Why FedRAMP℠ is Critical to Government Agencies

Government Agencies can Achieve a Number of Benefits Through a Secure UCaaS Solution – collab9

While the Cloud First policy set the stage for widespread cloud adoption in the government sector, integration of the cloud products and services has been challenging. Security assessments have proven complex and time-consuming for CIOs, with federal agencies spending “hundreds of millions of dollars” each year securing their IT systems.

By offering a standardized approach to “security assessment, authorization and continuous monitoring for cloud products and services” – as described on the FedRAMP website – FedRAMP, the Federal Risk and Authorization Management Program, can help agencies save considerable time and expense.

By applying the FedRAMP framework to their evaluation of cloud products and services, government agencies can achieve a number of benefits, including:

  • Uniform assessment and authorization cloud information security controls
  • Significant time and cost savings when compared to conducting independent assessments, which can often be redundant
  • Increased insight into cloud security controls
  • Alleviated cloud security concerns and increased trust in the validity of assessments
  • Faster adoption of cloud solutions

FedRAMP evaluates cloud providers through a comprehensive, three step process. The framework is based on a uniform set of standards, by which, it is determined if a cloud product or service has adequate information security controls.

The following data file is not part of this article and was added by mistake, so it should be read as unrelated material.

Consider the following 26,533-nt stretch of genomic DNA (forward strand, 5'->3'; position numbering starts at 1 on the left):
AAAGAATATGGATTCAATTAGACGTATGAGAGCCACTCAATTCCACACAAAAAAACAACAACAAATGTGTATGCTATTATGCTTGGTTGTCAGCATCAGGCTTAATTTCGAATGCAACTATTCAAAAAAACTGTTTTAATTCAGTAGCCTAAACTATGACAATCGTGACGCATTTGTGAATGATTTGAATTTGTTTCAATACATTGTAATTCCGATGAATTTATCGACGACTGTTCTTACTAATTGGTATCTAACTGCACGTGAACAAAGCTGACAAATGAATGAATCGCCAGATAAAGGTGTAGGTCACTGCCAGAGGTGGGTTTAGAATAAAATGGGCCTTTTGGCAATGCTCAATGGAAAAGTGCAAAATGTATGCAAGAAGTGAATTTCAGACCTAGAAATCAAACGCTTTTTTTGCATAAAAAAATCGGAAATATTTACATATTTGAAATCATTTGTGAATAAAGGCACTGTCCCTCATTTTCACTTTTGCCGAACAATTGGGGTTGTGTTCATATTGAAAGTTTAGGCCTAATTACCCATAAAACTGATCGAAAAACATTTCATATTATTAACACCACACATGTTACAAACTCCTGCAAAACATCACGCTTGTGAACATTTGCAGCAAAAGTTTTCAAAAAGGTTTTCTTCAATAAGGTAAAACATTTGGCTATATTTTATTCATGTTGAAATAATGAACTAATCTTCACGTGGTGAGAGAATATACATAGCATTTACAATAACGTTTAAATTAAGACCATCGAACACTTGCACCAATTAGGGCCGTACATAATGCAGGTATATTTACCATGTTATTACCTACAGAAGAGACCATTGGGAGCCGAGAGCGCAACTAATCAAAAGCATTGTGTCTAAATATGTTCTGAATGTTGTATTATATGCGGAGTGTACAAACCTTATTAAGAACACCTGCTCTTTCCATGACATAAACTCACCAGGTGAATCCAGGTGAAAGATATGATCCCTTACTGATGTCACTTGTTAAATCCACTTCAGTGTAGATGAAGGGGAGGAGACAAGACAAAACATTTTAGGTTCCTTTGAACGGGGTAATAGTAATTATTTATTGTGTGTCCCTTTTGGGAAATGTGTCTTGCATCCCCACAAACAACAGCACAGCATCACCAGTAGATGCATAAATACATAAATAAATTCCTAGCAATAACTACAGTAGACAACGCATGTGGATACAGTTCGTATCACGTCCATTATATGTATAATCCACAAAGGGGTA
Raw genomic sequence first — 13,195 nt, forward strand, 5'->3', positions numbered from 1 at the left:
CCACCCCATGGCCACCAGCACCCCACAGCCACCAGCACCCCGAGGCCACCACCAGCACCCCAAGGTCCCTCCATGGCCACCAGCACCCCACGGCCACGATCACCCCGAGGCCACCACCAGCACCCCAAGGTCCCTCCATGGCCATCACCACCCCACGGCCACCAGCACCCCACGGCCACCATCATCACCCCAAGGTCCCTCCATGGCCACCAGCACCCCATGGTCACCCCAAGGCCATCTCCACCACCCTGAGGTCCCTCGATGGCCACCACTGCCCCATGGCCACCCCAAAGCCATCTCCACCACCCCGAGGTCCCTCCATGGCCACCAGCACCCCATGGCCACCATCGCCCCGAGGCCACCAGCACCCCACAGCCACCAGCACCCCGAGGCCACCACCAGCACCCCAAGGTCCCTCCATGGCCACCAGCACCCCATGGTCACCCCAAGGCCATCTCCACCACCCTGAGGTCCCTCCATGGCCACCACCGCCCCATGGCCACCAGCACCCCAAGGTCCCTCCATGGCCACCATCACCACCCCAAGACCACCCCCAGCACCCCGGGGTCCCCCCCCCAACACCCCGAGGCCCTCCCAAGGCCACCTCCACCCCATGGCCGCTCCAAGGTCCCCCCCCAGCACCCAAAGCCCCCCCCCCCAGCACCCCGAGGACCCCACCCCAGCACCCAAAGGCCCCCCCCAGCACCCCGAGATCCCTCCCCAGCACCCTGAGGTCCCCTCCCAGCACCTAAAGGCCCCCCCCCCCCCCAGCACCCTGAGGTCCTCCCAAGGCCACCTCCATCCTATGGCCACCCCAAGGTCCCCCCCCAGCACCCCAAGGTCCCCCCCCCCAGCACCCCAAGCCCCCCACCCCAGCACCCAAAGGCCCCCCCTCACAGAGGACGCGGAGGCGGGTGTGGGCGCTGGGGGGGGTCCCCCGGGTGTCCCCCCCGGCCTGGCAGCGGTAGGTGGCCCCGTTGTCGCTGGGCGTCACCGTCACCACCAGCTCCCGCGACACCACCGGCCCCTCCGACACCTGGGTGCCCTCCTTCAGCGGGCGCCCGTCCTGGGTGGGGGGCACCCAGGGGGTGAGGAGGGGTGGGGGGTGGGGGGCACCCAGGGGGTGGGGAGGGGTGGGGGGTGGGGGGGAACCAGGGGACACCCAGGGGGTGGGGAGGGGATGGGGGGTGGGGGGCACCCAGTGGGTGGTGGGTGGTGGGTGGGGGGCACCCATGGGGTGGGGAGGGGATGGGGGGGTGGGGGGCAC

• Authorization and Audits: Outside federal agencies approved by FedRAMP audit the cloud system to ensure that the cloud service provider can withstand a series of threats
  • Ongoing Audits and Authorization: Once a cloud system is granted authorization, it will continue to undergo assessments and audits in order to maintain its status.

Who Governs FedRAMP?

The Joint Authorization Board (JAB), Comprised of the CIOs from DOD, DHS, and GSA Governs FedRAMP – collab9

The FedRAMP framework was developed with input from security experts from multiple departments and agencies so the program can be considered “government-wide”. Its primary decision maker “is the Joint Authorization Board (JAB), comprised of the CIOs from DOD, DHS, and GSA. In addition to the JAB, OMB, the Federal CIO Council, NIST, DHS, and the FedRAMP Program Management Office (PMO) play keys roles in effectively running FedRAMP.”

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